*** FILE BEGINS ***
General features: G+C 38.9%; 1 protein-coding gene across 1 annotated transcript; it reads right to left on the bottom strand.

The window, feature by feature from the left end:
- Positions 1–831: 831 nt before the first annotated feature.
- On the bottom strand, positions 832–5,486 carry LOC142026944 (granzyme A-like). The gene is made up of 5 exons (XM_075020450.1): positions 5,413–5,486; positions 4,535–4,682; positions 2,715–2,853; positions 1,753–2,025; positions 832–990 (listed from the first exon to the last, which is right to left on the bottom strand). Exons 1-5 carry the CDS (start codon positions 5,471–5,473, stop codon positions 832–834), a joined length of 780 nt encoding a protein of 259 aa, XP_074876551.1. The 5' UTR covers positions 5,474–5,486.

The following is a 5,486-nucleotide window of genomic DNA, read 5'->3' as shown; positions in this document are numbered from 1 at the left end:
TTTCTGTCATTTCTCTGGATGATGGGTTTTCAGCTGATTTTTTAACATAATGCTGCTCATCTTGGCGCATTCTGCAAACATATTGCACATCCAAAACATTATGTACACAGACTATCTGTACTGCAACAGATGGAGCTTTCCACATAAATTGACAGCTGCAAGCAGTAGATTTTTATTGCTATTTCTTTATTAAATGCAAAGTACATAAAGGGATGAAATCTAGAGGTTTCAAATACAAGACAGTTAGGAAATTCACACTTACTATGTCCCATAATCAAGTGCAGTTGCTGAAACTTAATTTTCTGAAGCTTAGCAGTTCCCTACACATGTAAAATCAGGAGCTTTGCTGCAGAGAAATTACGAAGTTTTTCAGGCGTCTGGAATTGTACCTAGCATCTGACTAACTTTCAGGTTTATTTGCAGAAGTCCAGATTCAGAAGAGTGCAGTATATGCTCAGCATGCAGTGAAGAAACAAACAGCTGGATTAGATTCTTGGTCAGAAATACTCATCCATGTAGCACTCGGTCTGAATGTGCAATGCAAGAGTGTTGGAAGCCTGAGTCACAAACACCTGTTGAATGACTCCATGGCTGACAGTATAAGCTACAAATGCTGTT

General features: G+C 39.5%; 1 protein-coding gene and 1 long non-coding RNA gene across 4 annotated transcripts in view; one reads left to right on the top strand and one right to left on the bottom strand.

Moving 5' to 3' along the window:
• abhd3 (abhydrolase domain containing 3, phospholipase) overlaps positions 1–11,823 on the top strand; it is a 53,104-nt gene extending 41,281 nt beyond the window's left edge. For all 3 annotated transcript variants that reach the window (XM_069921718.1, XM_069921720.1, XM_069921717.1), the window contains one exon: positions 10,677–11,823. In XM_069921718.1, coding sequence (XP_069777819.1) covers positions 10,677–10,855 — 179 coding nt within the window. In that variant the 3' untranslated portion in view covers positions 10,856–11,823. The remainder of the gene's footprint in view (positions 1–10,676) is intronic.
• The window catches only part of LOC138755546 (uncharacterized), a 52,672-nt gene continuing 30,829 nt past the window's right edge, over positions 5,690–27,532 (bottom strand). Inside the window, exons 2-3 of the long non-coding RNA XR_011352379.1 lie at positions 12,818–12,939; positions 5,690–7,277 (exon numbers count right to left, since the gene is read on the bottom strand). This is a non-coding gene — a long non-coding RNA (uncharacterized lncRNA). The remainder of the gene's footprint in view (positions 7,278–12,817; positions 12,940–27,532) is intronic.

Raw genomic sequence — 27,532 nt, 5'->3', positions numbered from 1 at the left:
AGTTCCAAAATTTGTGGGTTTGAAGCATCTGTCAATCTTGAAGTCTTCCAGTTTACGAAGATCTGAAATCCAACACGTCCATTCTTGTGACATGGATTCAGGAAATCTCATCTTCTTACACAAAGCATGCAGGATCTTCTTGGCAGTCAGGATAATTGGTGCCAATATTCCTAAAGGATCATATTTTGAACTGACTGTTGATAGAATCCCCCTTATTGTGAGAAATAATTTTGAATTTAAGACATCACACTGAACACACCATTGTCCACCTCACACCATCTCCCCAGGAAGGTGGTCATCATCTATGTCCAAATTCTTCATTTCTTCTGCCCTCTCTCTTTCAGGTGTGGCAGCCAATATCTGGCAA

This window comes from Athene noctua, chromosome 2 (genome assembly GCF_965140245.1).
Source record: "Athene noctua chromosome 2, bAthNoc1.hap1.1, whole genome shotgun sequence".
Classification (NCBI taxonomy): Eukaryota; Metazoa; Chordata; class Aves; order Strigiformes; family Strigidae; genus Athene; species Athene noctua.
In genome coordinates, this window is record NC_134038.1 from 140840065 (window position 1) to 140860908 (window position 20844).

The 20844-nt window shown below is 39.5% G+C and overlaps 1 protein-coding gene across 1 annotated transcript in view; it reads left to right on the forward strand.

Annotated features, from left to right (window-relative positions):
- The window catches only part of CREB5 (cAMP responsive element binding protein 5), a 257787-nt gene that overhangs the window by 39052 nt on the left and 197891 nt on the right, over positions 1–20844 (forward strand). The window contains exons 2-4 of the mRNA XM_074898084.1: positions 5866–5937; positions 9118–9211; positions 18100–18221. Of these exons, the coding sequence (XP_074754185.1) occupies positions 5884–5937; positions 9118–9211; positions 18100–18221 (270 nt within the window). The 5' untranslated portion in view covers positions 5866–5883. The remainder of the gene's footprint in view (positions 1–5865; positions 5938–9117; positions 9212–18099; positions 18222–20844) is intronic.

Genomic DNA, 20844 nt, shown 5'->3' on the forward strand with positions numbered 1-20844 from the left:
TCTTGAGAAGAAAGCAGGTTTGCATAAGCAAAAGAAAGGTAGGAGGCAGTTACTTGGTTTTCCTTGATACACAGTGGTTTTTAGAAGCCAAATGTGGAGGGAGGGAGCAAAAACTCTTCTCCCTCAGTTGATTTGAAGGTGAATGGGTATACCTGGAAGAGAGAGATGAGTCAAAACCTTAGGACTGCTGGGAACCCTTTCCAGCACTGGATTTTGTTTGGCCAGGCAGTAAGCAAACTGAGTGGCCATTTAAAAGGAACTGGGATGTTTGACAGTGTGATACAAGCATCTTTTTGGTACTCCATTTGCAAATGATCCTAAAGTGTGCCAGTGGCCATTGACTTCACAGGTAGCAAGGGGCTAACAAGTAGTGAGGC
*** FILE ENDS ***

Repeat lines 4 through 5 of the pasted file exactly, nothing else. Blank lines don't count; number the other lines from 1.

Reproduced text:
- On the bottom strand, positions 832–5,486 carry LOC142026944 (granzyme A-like). The gene is made up of 5 exons (XM_075020450.1): positions 5,413–5,486; positions 4,535–4,682; positions 2,715–2,853; positions 1,753–2,025; positions 832–990 (listed from the first exon to the last, which is right to left on the bottom strand). Exons 1-5 carry the CDS (start codon positions 5,471–5,473, stop codon positions 832–834), a joined length of 780 nt encoding a protein of 259 aa, XP_074876551.1. The 5' UTR covers positions 5,474–5,486.

The following is a 5,486-nucleotide window of genomic DNA, read 5'->3' as shown; positions in this document are numbered from 1 at the left end: